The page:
Embodiments are described herein in sections according to the following outline:
1.0 STRUCTURAL OVERVIEW
2.0 FUNCTIONAL OVERVIEW
3.0 HARDWARE OVERVIEW
4.0 EXTENSIONS AND ALTERNATIVES
1.0 Structural Overview
SSL handshake requests and SSL data requests that are issued by client 102 ultimately are intended to secure data communications between client 102 and a processor selected from among processors 120A, 120B, 120N, etc. In this example, processors 120A, 120B, 120N represent processing elements that are responsible for encrypting and decrypting messages to and from client 102, as opposed to server processors that hold substantive content of interest to client 102.
Each processor 120A, 120B, 120N has access to a corresponding set of session data 130A, 130B, 130N, etc. In certain embodiments, the session data may be consolidated in a single session table that is indexed by session identifier. The session data comprises information identifying a session or connection and one or more specific encryption parameters that a client and server have agreed upon for use in encrypting that session.
Generally, each of the processors is responsible for responding to a subset of all clients, or for a specified set of sessions. Each of the processors has access to its own session table or other data store in which it stores a mapping of the Session ID values to security parameters that have been negotiated for sessions. When inbound data traffic arrives at a processor, it maps the Session ID in the traffic to the correct security parameters and processes the traffic using such parameters.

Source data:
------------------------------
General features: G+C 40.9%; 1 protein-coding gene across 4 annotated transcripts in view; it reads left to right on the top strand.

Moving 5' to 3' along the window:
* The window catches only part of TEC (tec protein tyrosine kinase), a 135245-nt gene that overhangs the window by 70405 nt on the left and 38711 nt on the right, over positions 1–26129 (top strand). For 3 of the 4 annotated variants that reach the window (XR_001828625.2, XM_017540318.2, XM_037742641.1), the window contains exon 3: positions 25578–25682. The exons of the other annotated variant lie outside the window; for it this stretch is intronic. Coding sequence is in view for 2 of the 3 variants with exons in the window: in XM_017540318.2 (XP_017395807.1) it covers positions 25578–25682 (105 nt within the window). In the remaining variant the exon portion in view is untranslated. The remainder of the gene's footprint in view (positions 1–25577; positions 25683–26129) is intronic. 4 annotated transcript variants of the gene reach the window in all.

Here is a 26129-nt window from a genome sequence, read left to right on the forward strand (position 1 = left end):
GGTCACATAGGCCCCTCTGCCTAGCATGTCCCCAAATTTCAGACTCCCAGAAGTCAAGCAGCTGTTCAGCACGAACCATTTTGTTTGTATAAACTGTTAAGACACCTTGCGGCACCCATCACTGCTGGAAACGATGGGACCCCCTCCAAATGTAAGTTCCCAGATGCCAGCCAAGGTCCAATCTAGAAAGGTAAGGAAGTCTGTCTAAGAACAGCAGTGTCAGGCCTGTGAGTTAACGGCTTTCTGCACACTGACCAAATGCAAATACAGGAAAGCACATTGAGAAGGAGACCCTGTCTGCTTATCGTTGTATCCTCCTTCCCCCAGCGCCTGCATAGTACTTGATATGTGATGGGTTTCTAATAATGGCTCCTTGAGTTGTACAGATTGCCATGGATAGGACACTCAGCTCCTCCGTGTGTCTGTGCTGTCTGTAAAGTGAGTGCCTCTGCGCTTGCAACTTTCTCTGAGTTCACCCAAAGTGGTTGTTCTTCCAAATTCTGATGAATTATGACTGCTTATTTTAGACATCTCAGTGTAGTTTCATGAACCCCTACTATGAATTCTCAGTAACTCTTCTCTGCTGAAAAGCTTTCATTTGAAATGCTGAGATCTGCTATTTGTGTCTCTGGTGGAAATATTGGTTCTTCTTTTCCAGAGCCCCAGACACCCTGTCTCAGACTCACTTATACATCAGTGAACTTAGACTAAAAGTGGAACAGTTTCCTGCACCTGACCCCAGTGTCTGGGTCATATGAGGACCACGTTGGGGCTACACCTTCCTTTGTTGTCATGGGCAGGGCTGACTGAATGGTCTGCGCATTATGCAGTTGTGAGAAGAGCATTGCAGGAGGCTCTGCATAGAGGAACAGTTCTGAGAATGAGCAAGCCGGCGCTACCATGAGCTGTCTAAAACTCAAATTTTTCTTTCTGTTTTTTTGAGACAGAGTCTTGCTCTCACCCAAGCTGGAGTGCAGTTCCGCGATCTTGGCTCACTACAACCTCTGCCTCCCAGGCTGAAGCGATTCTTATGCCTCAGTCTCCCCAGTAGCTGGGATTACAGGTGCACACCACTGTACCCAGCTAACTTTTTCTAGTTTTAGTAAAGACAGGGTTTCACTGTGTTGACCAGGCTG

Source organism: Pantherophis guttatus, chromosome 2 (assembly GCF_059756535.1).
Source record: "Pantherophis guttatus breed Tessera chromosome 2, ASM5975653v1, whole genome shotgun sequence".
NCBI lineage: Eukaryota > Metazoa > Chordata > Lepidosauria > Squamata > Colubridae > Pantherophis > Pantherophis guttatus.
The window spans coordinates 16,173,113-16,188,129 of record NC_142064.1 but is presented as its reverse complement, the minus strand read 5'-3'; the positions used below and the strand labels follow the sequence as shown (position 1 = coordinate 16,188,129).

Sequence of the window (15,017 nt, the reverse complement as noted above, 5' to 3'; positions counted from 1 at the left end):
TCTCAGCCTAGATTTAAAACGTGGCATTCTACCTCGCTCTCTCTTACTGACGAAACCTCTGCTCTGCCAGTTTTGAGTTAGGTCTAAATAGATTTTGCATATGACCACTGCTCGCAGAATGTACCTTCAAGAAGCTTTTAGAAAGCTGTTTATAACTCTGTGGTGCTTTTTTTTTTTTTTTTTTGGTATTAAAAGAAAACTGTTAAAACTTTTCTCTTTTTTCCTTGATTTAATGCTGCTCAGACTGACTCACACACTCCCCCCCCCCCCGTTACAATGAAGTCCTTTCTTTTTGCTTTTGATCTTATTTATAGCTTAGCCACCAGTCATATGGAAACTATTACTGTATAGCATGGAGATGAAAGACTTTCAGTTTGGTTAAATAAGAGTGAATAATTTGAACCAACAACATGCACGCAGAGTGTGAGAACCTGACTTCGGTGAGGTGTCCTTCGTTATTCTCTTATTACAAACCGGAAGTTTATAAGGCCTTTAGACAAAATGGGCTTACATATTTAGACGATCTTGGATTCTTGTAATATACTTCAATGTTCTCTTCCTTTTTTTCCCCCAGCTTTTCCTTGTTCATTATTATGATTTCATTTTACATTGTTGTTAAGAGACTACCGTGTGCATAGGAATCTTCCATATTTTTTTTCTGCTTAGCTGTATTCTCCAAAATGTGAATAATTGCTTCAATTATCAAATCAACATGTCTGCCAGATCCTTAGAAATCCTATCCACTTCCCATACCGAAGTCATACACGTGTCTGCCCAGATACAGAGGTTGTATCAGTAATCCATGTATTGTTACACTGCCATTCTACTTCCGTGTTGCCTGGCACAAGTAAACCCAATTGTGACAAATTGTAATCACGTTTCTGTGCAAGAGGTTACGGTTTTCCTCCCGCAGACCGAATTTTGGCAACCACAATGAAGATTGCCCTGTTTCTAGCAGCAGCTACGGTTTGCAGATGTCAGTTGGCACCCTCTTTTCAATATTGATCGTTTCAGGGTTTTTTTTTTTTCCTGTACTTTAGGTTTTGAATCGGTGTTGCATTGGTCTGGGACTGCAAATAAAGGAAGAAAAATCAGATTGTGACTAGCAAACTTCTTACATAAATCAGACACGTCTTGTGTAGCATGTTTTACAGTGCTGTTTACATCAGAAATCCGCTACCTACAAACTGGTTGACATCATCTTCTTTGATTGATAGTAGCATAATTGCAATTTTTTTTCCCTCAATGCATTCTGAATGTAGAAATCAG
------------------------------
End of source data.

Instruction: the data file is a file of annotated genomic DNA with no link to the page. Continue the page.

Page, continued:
Connections are routed to processors 120A, 120B, 120N, etc., through one or more corresponding SSL termination engines 110A, 110B, 110N, etc., by an SSL load balancer 108. As first packets of new connections arrive, SSL load balancer 108 selects one of the SSL termination engines and corresponding processors to process packets and carry out encryption and decryption functions for the connection. Each SSL termination engine can compute encryption keys, encrypt outgoing data traffic, and decrypt incoming data traffic for a plurality of the processors. Commercial sources of load balancers include F5 and Alteon.